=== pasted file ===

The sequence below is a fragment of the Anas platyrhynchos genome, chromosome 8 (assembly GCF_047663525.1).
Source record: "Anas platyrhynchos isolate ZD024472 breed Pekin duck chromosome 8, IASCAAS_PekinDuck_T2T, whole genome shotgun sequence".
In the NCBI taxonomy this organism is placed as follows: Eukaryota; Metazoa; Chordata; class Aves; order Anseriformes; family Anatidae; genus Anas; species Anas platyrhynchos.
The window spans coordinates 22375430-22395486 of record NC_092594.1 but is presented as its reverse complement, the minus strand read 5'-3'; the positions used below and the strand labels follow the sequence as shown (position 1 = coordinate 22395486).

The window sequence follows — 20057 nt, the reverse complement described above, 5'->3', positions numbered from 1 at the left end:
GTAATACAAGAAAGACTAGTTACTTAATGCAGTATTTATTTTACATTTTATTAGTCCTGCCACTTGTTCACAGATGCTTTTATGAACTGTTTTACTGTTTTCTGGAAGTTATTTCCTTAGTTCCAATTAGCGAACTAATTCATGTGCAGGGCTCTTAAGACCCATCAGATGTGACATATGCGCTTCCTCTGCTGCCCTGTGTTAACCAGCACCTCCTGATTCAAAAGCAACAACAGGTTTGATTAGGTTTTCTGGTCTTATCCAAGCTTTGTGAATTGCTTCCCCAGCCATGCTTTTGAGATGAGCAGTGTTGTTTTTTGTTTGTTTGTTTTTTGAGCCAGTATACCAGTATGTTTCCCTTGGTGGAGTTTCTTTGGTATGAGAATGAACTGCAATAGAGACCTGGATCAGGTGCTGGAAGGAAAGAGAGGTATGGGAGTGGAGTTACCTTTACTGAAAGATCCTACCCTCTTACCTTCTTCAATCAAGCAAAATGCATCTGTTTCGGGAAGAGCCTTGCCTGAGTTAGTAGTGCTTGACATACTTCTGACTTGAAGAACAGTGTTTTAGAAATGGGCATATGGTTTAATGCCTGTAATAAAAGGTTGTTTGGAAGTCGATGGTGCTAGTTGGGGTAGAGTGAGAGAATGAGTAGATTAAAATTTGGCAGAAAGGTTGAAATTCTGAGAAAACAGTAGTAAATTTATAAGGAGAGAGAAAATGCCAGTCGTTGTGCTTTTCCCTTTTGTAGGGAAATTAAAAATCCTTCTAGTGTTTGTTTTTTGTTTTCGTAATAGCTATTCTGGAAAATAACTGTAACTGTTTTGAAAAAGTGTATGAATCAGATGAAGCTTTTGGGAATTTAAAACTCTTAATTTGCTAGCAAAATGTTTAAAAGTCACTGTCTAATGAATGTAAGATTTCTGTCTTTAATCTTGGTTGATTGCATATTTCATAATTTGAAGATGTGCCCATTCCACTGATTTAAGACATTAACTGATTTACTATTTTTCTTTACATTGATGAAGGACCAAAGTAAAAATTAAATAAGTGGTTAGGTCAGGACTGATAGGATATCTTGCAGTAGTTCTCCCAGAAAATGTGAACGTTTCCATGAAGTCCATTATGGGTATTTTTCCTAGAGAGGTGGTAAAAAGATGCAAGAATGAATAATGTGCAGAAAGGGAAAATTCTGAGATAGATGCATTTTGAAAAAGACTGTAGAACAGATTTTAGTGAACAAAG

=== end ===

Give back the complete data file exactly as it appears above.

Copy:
The sequence below is a fragment of the Anas platyrhynchos genome, chromosome 8 (assembly GCF_047663525.1).
Source record: "Anas platyrhynchos isolate ZD024472 breed Pekin duck chromosome 8, IASCAAS_PekinDuck_T2T, whole genome shotgun sequence".
In the NCBI taxonomy this organism is placed as follows: Eukaryota; Metazoa; Chordata; class Aves; order Anseriformes; family Anatidae; genus Anas; species Anas platyrhynchos.
The window spans coordinates 22375430-22395486 of record NC_092594.1 but is presented as its reverse complement, the minus strand read 5'-3'; the positions used below and the strand labels follow the sequence as shown (position 1 = coordinate 22395486).

The window sequence follows — 20057 nt, the reverse complement described above, 5'->3', positions numbered from 1 at the left end:
GTAATACAAGAAAGACTAGTTACTTAATGCAGTATTTATTTTACATTTTATTAGTCCTGCCACTTGTTCACAGATGCTTTTATGAACTGTTTTACTGTTTTCTGGAAGTTATTTCCTTAGTTCCAATTAGCGAACTAATTCATGTGCAGGGCTCTTAAGACCCATCAGATGTGACATATGCGCTTCCTCTGCTGCCCTGTGTTAACCAGCACCTCCTGATTCAAAAGCAACAACAGGTTTGATTAGGTTTTCTGGTCTTATCCAAGCTTTGTGAATTGCTTCCCCAGCCATGCTTTTGAGATGAGCAGTGTTGTTTTTTGTTTGTTTGTTTTTTGAGCCAGTATACCAGTATGTTTCCCTTGGTGGAGTTTCTTTGGTATGAGAATGAACTGCAATAGAGACCTGGATCAGGTGCTGGAAGGAAAGAGAGGTATGGGAGTGGAGTTACCTTTACTGAAAGATCCTACCCTCTTACCTTCTTCAATCAAGCAAAATGCATCTGTTTCGGGAAGAGCCTTGCCTGAGTTAGTAGTGCTTGACATACTTCTGACTTGAAGAACAGTGTTTTAGAAATGGGCATATGGTTTAATGCCTGTAATAAAAGGTTGTTTGGAAGTCGATGGTGCTAGTTGGGGTAGAGTGAGAGAATGAGTAGATTAAAATTTGGCAGAAAGGTTGAAATTCTGAGAAAACAGTAGTAAATTTATAAGGAGAGAGAAAATGCCAGTCGTTGTGCTTTTCCCTTTTGTAGGGAAATTAAAAATCCTTCTAGTGTTTGTTTTTTGTTTTCGTAATAGCTATTCTGGAAAATAACTGTAACTGTTTTGAAAAAGTGTATGAATCAGATGAAGCTTTTGGGAATTTAAAACTCTTAATTTGCTAGCAAAATGTTTAAAAGTCACTGTCTAATGAATGTAAGATTTCTGTCTTTAATCTTGGTTGATTGCATATTTCATAATTTGAAGATGTGCCCATTCCACTGATTTAAGACATTAACTGATTTACTATTTTTCTTTACATTGATGAAGGACCAAAGTAAAAATTAAATAAGTGGTTAGGTCAGGACTGATAGGATATCTTGCAGTAGTTCTCCCAGAAAATGTGAACGTTTCCATGAAGTCCATTATGGGTATTTTTCCTAGAGAGGTGGTAAAAAGATGCAAGAATGAATAATGTGCAGAAAGGGAAAATTCTGAGATAGATGCATTTTGAAAAAGACTGTAGAACAGATTTTAGTGAACAAAG